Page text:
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On Wednesday, Apple released version 7.0.6 of its Safari web browser for OS X Mavericks and version 6.1.6 for its OS X Lion and Mountain Lion operating systems. The new version, features fixes for several WebKit-related security and memory corruption issues that could let attackers run arbitrary code on victim’s computers. The security issue could also cause app crashes.

According to the security release notes, seven security issues were patches, all related to WebKit memory corruption. The notes state, “These issues were addressed through improved memory handling.”

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Apple releases first OS X 10.9.5 beta, Safari seeds, to developer community

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Date: Thursday, July 31st, 2014, 10:04
Category: News, Software

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The first beta for OS X 10.9.5 as well as the new Safari builds are out the door.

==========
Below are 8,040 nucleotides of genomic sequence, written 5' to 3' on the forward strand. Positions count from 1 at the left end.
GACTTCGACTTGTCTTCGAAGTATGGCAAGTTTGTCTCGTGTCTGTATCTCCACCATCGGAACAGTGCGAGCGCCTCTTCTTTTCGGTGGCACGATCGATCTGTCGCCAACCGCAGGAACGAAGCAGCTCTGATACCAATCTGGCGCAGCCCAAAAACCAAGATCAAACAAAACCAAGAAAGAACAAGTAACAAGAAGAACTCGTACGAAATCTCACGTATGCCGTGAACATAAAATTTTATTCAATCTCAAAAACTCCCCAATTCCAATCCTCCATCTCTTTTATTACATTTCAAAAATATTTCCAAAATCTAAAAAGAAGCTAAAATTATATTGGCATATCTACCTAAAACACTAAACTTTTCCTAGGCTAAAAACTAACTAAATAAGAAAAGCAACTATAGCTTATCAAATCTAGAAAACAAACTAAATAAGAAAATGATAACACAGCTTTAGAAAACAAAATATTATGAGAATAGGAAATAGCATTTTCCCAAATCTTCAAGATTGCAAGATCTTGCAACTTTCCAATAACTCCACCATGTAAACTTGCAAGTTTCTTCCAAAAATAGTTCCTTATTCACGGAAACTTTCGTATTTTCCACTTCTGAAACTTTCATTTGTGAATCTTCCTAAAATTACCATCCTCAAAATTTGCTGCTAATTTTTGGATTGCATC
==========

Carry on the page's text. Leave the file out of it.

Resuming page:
Per AppleInsider, Apple on Wednesday pushed out to developers the first beta of the upcoming OS X 10.9.5 Mavericks maintenance update alongside new builds of Safari 7.0.6 and 6.0.6.

The new OS X 10.9.5 Mavericks seed, build number 13F7, comes one month to the day after Apple released OS X 10.9.4 to the public in June, which brought fixes for Wi-Fi connectivity and wake-from-sleep bugs.

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Apple posts new MacBook Air EFI update 2.9.1

Posted by:
Date: Wednesday, July 30th, 2014, 18:36
Category: Announcement, App Store, Apple, Installation, Mac, MacBook Air, OS X, Software

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As we reported last week, there were numerous problems with the MacBook Air firmware update released earlier in the week. Users reported symptoms as innocuous as the update simply not being applied, to preventing the laptop from rebooting. In most cases, performing multiple SMC resets on the computer fixed the booting problem, but the update was still not installed. A few users found that even though the System Information application reported that the firmware was not updated, afterwards their MacBook Airs began suffering some of the problems that the 2.9 update was supposed to fix. Some of the symptoms included trouble reconnecting to wifi networks, fans unnecessarily running at full speed, and issues with sleeping and waking the computer.